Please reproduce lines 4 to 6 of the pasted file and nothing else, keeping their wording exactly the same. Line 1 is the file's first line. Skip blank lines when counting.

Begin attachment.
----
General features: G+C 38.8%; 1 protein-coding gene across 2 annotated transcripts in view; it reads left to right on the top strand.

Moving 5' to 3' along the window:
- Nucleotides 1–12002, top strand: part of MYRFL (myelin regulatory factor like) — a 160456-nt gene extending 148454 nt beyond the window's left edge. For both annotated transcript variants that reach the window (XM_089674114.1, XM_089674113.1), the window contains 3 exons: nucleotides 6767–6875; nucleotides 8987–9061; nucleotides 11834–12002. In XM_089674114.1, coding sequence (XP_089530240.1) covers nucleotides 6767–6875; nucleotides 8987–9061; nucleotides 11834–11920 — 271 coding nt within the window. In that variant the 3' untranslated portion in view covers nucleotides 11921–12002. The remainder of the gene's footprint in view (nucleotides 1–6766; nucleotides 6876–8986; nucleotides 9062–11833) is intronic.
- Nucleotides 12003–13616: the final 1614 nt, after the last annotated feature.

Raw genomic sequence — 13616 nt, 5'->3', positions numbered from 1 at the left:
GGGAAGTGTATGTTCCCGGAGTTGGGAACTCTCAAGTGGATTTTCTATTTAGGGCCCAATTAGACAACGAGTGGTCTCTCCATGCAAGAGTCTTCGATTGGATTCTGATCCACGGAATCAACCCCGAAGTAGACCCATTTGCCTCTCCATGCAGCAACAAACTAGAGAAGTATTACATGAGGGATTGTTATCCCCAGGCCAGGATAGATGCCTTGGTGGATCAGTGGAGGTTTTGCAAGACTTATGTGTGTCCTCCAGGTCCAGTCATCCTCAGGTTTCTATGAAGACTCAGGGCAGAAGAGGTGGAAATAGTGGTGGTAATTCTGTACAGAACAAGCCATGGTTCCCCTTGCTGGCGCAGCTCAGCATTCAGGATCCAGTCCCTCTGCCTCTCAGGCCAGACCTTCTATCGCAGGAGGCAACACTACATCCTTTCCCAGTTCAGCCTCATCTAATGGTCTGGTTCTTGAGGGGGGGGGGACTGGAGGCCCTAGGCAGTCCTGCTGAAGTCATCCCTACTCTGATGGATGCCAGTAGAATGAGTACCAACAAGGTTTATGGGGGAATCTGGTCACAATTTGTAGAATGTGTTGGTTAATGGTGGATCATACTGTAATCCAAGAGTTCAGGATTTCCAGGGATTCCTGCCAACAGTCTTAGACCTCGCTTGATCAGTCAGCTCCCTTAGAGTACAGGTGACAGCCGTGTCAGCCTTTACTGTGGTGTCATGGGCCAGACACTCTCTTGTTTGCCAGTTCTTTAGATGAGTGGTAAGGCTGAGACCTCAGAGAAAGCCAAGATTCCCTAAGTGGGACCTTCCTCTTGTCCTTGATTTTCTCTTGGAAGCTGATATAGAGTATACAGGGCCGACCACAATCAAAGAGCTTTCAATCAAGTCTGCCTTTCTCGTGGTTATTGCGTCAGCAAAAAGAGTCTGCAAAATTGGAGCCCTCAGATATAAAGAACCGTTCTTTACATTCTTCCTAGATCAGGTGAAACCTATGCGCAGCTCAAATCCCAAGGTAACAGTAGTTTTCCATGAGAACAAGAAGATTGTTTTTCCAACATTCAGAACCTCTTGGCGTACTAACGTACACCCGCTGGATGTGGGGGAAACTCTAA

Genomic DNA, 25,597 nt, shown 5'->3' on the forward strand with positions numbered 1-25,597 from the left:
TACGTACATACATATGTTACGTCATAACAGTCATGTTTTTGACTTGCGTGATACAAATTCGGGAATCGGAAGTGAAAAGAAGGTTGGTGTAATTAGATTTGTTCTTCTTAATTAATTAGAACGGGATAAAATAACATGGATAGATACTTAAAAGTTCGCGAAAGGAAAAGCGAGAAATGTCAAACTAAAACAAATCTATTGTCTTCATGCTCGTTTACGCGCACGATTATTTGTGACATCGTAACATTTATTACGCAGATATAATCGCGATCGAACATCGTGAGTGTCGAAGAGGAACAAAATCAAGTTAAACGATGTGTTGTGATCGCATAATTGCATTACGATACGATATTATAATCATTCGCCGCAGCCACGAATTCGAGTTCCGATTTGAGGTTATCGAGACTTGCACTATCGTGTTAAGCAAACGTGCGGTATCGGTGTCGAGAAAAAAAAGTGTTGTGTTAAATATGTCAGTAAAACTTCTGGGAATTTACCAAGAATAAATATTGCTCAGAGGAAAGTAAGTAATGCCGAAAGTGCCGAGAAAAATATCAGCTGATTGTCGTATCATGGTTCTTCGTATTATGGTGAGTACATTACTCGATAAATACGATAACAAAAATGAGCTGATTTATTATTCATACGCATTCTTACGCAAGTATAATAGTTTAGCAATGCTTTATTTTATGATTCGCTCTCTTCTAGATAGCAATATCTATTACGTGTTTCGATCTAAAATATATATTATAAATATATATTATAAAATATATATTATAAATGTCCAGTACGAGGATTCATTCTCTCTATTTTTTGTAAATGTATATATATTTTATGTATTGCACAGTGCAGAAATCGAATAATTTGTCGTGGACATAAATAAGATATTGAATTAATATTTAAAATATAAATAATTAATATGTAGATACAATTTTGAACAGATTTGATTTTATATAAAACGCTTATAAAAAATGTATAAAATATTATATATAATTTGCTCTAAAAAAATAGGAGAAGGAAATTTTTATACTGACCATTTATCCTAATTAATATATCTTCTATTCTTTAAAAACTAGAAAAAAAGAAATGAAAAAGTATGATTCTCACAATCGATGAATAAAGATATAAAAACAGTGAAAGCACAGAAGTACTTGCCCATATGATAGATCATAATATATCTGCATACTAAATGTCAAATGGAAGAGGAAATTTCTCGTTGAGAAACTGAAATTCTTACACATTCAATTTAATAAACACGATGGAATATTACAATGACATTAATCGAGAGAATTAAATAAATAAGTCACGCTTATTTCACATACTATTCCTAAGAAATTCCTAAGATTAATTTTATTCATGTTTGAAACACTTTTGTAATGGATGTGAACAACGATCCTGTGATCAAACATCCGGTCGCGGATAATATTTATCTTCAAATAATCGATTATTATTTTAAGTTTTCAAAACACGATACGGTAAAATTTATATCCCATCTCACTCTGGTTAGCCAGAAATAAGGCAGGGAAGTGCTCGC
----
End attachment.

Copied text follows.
- Nucleotides 12003–13616: the final 1614 nt, after the last annotated feature.

Raw genomic sequence — 13616 nt, 5'->3', positions numbered from 1 at the left:
GGGAAGTGTATGTTCCCGGAGTTGGGAACTCTCAAGTGGATTTTCTATTTAGGGCCCAATTAGACAACGAGTGGTCTCTCCATGCAAGAGTCTTCGATTGGATTCTGATCCACGGAATCAACCCCGAAGTAGACCCATTTGCCTCTCCATGCAGCAACAAACTAGAGAAGTATTACATGAGGGATTGTTATCCCCAGGCCAGGATAGATGCCTTGGTGGATCAGTGGAGGTTTTGCAAGACTTATGTGTGTCCTCCAGGTCCAGTCATCCTCAGGTTTCTATGAAGACTCAGGGCAGAAGAGGTGGAAATAGTGGTGGTAATTCTGTACAGAACAAGCCATGGTTCCCCTTGCTGGCGCAGCTCAGCATTCAGGATCCAGTCCCTCTGCCTCTCAGGCCAGACCTTCTATCGCAGGAGGCAACACTACATCCTTTCCCAGTTCAGCCTCATCTAATGGTCTGGTTCTTGAGGGGGGGGGGACTGGAGGCCCTAGGCAGTCCTGCTGAAGTCATCCCTACTCTGATGGATGCCAGTAGAATGAGTACCAACAAGGTTTATGGGGGAATCTGGTCACAATTTGTAGAATGTGTTGGTTAATGGTGGATCATACTGTAATCCAAGAGTTCAGGATTTCCAGGGATTCCTGCCAACAGTCTTAGACCTCGCTTGATCAGTCAGCTCCCTTAGAGTACAGGTGACAGCCGTGTCAGCCTTTACTGTGGTGTCATGGGCCAGACACTCTCTTGTTTGCCAGTTCTTTAGATGAGTGGTAAGGCTGAGACCTCAGAGAAAGCCAAGATTCCCTAAGTGGGACCTTCCTCTTGTCCTTGATTTTCTCTTGGAAGCTGATATAGAGTATACAGGGCCGACCACAATCAAAGAGCTTTCAATCAAGTCTGCCTTTCTCGTGGTTATTGCGTCAGCAAAAAGAGTCTGCAAAATTGGAGCCCTCAGATATAAAGAACCGTTCTTTACATTCTTCCTAGATCAGGTGAAACCTATGCGCAGCTCAAATCCCAAGGTAACAGTAGTTTTCCATGAGAACAAGAAGATTGTTTTTCCAACATTCAGAACCTCTTGGCGTACTAACGTACACCCGCTGGATGTGGGGGAAACTCTAA